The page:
The OJT Programme targets nationals between the ages of sixteen to thirty-five, offering them an opportunity to intern at a public or private sector organisation for a maximum of two years in order to increase their employability. The focus of the Programme is to enable participants to acquire professional development as well as practical occupational skills and work experience that will help them to gain a secure foothold in the labour market or even create self-employment opportunities for themselves. This is done through matching the academic and vocational skills of prospective apprentices with labour market needs. Presently, the OJT Programme facilitates internships across a wide spectrum of industries including civil and mechanical engineering, social work, legal, agriculture, education, information technology, accounting, business, health and much more. It is important to note that vocational qualifications are not sidelined by the Programme in favour of academics. Every attempt is made to include persons with Technical and Vocational training qualifications. Therefore, our trainees are also afforded apprenticeships in areas such as masonry, electronics, welding and plumbing. The OJT Programme strives to be inclusive in all regards, and not just with regards to qualifications.
Another way the OJTP attempts to meet their mandate of decent work for all is by ensuring that the differently-abled in our society are provided with the same work-based training opportunities. Today, we can proudly boast of providing even more employment opportunities for the hearing impaired, visually impaired, wheel-chair restrained and speech impaired. OJT offices are strategically located across the islands to ensure that young persons from even the most remote areas of Trinidad and Tobago have access to registration and placement opportunities. The Programme facilitates trainee placements at five different qualification levels, which include (i) high school or (ii) craft level certification, (iii) advanced proficiency diplomas, (iv) associate’s degrees, (v) undergraduate degrees and (vi) master’s degrees. Trainees are also paid a stipend consistent with their qualifications.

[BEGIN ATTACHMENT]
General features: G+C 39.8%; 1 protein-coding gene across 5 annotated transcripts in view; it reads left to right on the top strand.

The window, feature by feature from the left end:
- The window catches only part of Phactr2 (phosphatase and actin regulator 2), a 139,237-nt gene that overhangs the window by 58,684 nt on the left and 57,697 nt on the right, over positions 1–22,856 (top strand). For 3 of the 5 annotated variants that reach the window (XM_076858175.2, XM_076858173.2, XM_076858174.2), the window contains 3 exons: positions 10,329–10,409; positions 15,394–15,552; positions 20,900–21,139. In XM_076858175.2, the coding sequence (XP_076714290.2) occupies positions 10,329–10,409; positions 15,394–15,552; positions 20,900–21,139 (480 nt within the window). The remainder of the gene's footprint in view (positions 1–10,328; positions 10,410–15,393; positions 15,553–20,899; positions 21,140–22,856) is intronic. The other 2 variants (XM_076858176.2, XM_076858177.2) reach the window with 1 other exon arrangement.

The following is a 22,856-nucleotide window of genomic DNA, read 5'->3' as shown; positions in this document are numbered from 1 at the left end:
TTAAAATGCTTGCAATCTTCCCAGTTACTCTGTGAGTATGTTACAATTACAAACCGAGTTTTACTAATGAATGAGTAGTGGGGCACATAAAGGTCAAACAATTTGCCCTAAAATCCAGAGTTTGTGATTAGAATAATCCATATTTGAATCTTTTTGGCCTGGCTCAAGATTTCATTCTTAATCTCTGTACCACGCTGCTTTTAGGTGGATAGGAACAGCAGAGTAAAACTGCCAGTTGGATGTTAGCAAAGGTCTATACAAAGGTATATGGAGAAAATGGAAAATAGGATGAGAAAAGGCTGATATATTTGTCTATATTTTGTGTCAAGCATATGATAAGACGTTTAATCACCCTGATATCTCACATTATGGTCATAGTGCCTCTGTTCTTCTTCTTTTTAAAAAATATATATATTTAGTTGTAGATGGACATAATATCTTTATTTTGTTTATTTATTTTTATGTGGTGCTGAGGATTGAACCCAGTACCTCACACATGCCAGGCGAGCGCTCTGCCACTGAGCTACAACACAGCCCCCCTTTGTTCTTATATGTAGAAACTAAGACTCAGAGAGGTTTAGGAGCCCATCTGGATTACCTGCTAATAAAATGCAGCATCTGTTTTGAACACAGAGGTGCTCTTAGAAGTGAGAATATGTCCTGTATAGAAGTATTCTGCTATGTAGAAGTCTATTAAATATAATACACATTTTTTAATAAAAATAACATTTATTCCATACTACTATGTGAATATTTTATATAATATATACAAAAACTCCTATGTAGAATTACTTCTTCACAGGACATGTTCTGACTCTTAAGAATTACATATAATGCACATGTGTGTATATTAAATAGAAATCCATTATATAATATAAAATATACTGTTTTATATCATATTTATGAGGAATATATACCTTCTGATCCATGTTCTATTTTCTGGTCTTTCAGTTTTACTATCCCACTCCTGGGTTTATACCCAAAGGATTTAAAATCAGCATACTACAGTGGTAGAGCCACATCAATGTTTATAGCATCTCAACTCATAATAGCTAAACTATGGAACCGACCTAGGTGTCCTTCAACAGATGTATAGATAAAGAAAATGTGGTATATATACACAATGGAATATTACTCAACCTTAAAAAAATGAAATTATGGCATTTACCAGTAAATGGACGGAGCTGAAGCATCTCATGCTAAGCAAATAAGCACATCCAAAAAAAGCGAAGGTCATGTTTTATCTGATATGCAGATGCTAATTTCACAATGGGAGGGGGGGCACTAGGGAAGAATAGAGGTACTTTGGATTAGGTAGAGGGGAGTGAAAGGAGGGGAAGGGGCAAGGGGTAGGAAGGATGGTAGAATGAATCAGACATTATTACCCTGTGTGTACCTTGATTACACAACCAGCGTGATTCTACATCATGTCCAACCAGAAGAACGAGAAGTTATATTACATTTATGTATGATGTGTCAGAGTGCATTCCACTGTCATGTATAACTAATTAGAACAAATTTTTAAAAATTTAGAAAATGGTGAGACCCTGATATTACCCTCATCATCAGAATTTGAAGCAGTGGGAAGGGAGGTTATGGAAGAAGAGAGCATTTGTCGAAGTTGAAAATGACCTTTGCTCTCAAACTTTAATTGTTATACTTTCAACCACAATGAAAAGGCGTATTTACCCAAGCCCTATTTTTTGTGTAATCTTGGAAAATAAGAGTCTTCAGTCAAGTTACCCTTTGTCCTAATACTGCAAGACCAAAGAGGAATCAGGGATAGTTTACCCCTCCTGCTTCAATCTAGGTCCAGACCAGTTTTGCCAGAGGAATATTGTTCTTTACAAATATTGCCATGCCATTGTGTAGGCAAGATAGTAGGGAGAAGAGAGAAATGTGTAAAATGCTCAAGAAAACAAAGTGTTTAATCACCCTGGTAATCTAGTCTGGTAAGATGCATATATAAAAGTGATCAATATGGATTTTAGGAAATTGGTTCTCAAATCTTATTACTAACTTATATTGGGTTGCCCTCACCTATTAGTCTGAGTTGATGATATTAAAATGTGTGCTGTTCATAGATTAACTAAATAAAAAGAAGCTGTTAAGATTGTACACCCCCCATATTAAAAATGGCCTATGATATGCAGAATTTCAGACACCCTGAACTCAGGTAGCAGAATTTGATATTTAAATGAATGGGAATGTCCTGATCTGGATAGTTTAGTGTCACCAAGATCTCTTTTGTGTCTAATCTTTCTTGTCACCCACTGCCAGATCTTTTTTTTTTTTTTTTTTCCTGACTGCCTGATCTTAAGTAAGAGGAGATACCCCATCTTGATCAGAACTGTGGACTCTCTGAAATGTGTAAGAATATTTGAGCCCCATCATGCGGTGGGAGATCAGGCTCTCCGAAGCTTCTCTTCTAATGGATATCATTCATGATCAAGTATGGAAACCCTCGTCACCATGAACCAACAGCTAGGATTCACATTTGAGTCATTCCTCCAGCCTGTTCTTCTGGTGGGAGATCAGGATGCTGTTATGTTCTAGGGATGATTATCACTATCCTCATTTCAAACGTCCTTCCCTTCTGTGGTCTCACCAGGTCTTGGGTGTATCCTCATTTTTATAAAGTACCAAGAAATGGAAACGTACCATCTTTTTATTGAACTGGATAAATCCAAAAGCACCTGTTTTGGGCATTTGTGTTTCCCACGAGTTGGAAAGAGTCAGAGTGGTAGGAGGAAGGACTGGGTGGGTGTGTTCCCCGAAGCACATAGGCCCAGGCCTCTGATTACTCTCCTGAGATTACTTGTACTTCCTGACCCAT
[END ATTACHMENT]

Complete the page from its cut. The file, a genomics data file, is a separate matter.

In addition to the acquisition of work experience through hands-on, work-based training, the OJT Programme goes beyond to ensure not only employability through technical knowledge but also through the development of professionalism in attitude and work ethic. To facilitate this, trainees attend a mandatory four-day professional development programme before they assume duty at their respective organisations. They are trained in the areas of Ethics in the Workplace, Money Management, Customer Service, Career Development, Human Sexuality, National Pride, Self-Esteem, Communication Skills and Conflict Management. This training element of the OJT Programme mobilises the objectives of developing professional and interpersonal skills necessary for workplace success; encouraging positive work attitudes and strategies to enhance employability; and facilitating improved self-respect, self-esteem and confidence. The professional development element of the OJT Programme is critical since the Programme strives to do more than just introduce youth to the world of work. It prepares them to excel in the world of work with a level of professionalism that positions them to not only acquire but also sustain gainful employment.